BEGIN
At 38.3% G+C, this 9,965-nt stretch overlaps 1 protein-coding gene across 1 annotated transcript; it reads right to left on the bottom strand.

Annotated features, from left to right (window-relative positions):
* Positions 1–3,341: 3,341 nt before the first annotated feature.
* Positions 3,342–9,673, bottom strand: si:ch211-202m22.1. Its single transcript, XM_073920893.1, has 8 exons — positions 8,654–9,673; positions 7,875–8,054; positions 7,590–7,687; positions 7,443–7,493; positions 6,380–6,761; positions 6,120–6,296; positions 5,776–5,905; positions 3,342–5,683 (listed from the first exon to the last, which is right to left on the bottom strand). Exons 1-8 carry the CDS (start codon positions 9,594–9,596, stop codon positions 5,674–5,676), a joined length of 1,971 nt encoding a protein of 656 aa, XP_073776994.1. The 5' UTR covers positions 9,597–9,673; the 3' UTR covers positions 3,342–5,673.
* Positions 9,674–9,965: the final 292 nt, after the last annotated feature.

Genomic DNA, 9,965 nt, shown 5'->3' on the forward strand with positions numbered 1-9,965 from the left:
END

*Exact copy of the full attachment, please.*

At 38.3% G+C, this 9,965-nt stretch overlaps 1 protein-coding gene across 1 annotated transcript; it reads right to left on the bottom strand.

Annotated features, from left to right (window-relative positions):
* Positions 1–3,341: 3,341 nt before the first annotated feature.
* Positions 3,342–9,673, bottom strand: si:ch211-202m22.1. Its single transcript, XM_073920893.1, has 8 exons — positions 8,654–9,673; positions 7,875–8,054; positions 7,590–7,687; positions 7,443–7,493; positions 6,380–6,761; positions 6,120–6,296; positions 5,776–5,905; positions 3,342–5,683 (listed from the first exon to the last, which is right to left on the bottom strand). Exons 1-8 carry the CDS (start codon positions 9,594–9,596, stop codon positions 5,674–5,676), a joined length of 1,971 nt encoding a protein of 656 aa, XP_073776994.1. The 5' UTR covers positions 9,597–9,673; the 3' UTR covers positions 3,342–5,673.
* Positions 9,674–9,965: the final 292 nt, after the last annotated feature.

Genomic DNA, 9,965 nt, shown 5'->3' on the forward strand with positions numbered 1-9,965 from the left: